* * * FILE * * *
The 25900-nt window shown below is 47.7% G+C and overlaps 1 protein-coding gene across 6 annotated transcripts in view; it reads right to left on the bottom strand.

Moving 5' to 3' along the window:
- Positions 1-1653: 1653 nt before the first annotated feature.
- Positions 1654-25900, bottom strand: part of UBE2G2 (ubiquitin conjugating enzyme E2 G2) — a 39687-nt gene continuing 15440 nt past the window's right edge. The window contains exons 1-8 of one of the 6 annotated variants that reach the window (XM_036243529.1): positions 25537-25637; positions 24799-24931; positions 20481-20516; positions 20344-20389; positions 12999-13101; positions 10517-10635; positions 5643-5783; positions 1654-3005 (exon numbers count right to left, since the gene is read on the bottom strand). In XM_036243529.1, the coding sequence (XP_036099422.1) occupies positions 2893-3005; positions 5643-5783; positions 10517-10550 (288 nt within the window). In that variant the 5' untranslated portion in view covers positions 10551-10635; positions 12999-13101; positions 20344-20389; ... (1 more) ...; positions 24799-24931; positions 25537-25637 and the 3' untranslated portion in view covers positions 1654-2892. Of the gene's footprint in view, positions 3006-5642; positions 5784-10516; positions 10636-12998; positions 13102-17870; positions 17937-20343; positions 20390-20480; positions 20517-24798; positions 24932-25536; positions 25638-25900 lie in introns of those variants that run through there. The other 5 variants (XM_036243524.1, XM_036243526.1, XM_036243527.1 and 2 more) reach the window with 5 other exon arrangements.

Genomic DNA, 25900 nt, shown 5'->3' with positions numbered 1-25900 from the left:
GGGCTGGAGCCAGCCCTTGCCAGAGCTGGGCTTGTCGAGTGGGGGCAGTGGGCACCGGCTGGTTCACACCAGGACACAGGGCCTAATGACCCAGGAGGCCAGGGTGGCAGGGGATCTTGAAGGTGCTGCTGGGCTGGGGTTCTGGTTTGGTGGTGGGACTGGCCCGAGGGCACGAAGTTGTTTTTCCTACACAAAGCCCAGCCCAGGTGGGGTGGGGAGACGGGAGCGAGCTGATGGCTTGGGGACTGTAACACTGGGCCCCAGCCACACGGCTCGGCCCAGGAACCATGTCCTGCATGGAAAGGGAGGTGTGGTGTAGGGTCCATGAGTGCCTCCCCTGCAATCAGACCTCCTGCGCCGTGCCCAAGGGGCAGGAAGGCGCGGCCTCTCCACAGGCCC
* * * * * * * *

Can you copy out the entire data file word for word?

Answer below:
The 25900-nt window shown below is 47.7% G+C and overlaps 1 protein-coding gene across 6 annotated transcripts in view; it reads right to left on the bottom strand.

Moving 5' to 3' along the window:
- Positions 1-1653: 1653 nt before the first annotated feature.
- Positions 1654-25900, bottom strand: part of UBE2G2 (ubiquitin conjugating enzyme E2 G2) — a 39687-nt gene continuing 15440 nt past the window's right edge. The window contains exons 1-8 of one of the 6 annotated variants that reach the window (XM_036243529.1): positions 25537-25637; positions 24799-24931; positions 20481-20516; positions 20344-20389; positions 12999-13101; positions 10517-10635; positions 5643-5783; positions 1654-3005 (exon numbers count right to left, since the gene is read on the bottom strand). In XM_036243529.1, the coding sequence (XP_036099422.1) occupies positions 2893-3005; positions 5643-5783; positions 10517-10550 (288 nt within the window). In that variant the 5' untranslated portion in view covers positions 10551-10635; positions 12999-13101; positions 20344-20389; ... (1 more) ...; positions 24799-24931; positions 25537-25637 and the 3' untranslated portion in view covers positions 1654-2892. Of the gene's footprint in view, positions 3006-5642; positions 5784-10516; positions 10636-12998; positions 13102-17870; positions 17937-20343; positions 20390-20480; positions 20517-24798; positions 24932-25536; positions 25638-25900 lie in introns of those variants that run through there. The other 5 variants (XM_036243524.1, XM_036243526.1, XM_036243527.1 and 2 more) reach the window with 5 other exon arrangements.

Genomic DNA, 25900 nt, shown 5'->3' with positions numbered 1-25900 from the left:
GGGCTGGAGCCAGCCCTTGCCAGAGCTGGGCTTGTCGAGTGGGGGCAGTGGGCACCGGCTGGTTCACACCAGGACACAGGGCCTAATGACCCAGGAGGCCAGGGTGGCAGGGGATCTTGAAGGTGCTGCTGGGCTGGGGTTCTGGTTTGGTGGTGGGACTGGCCCGAGGGCACGAAGTTGTTTTTCCTACACAAAGCCCAGCCCAGGTGGGGTGGGGAGACGGGAGCGAGCTGATGGCTTGGGGACTGTAACACTGGGCCCCAGCCACACGGCTCGGCCCAGGAACCATGTCCTGCATGGAAAGGGAGGTGTGGTGTAGGGTCCATGAGTGCCTCCCCTGCAATCAGACCTCCTGCGCCGTGCCCAAGGGGCAGGAAGGCGCGGCCTCTCCACAGGCCC